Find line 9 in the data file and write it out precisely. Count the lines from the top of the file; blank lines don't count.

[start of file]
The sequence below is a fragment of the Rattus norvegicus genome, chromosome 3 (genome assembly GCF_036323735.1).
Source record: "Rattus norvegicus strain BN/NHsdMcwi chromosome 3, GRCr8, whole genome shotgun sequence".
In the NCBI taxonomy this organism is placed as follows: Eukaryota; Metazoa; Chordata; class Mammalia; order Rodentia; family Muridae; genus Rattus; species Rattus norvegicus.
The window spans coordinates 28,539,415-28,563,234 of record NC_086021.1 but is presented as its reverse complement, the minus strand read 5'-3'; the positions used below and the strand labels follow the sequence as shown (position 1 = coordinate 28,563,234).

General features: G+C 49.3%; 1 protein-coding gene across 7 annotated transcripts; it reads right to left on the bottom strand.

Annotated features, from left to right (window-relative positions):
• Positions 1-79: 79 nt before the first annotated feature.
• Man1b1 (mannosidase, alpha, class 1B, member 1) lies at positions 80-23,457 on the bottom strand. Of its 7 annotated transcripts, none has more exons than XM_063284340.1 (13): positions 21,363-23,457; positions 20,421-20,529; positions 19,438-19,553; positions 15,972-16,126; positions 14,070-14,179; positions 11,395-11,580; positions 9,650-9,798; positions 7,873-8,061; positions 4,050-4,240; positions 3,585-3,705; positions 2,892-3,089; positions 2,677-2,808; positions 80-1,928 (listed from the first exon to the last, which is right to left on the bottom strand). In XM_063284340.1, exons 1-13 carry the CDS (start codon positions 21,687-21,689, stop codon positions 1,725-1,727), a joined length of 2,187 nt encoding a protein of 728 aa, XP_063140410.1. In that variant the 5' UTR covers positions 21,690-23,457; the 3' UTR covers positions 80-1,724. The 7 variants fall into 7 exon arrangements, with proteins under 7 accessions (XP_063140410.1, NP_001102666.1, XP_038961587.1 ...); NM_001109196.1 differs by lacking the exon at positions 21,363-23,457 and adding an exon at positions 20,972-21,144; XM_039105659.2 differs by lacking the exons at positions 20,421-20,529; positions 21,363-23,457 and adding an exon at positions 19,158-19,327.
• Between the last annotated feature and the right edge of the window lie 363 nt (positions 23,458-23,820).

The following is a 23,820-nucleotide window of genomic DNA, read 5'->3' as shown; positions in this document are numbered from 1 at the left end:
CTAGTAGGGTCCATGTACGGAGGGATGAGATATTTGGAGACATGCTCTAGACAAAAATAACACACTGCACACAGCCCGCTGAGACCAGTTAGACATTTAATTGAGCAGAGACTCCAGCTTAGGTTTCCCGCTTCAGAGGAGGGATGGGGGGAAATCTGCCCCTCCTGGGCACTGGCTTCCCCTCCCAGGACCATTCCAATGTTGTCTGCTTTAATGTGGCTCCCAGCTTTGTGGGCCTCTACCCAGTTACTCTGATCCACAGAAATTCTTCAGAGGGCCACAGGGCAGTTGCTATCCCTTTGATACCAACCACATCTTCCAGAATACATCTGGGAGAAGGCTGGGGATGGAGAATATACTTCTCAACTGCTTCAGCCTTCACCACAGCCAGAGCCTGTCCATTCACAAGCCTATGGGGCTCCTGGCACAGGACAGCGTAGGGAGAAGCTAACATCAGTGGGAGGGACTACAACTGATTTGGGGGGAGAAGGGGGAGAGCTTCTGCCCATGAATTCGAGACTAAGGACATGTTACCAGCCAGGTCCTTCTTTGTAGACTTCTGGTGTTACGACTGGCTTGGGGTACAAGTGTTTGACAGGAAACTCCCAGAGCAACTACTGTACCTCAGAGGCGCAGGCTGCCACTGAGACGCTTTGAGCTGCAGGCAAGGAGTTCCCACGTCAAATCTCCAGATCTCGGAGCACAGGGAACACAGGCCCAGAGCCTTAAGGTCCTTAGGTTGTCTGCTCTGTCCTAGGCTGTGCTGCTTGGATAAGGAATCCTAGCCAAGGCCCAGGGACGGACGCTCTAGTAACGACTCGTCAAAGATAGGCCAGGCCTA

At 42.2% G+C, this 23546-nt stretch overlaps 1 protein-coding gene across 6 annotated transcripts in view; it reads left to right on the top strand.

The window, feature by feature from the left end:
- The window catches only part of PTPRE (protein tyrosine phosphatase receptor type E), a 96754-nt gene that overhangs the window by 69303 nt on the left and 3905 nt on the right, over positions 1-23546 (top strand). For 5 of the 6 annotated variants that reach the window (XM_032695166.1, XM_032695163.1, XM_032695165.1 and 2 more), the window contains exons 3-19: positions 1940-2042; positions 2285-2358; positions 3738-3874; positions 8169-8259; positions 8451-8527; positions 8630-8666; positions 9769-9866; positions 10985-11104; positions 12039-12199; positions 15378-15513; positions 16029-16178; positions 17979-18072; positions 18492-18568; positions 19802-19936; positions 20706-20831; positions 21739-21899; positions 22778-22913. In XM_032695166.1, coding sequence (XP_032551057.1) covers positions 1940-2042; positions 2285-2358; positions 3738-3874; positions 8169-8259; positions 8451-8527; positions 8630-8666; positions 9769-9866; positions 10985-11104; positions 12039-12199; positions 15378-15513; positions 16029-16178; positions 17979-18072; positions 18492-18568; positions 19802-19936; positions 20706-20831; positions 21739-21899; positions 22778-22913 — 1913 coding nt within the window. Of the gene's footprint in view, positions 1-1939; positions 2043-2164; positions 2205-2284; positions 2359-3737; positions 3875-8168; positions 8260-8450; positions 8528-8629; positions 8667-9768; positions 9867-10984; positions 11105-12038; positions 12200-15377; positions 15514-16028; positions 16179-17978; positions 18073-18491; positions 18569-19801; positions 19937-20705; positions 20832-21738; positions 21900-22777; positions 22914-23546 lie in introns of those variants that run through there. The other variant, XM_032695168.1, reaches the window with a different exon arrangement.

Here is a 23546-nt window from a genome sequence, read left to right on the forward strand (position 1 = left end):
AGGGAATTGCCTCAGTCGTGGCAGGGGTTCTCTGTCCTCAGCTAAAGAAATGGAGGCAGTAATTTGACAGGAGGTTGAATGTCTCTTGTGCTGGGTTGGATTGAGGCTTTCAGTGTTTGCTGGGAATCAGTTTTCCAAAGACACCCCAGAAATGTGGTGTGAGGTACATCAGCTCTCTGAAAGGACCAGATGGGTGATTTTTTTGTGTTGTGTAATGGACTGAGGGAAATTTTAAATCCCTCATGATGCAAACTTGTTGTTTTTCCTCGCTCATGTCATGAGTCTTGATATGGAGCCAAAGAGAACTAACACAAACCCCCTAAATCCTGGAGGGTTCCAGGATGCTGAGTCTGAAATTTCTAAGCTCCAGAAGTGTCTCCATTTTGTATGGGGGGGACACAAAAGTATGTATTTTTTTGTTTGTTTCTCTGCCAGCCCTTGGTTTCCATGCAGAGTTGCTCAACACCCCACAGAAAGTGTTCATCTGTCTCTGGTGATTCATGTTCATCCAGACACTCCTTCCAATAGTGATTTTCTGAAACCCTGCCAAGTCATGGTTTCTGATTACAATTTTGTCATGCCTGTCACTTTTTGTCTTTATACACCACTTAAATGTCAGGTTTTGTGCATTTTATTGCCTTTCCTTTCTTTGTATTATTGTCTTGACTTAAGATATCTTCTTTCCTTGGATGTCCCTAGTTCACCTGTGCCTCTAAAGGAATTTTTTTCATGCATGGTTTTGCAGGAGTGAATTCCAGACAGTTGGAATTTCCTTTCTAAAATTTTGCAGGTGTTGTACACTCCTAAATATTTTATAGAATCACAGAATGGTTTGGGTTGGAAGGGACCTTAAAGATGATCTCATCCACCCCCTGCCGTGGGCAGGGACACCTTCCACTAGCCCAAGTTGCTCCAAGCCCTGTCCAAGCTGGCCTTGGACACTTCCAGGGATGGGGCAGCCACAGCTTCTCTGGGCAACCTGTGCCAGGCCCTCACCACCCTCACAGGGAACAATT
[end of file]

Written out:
• Between the last annotated feature and the right edge of the window lie 363 nt (positions 23,458-23,820).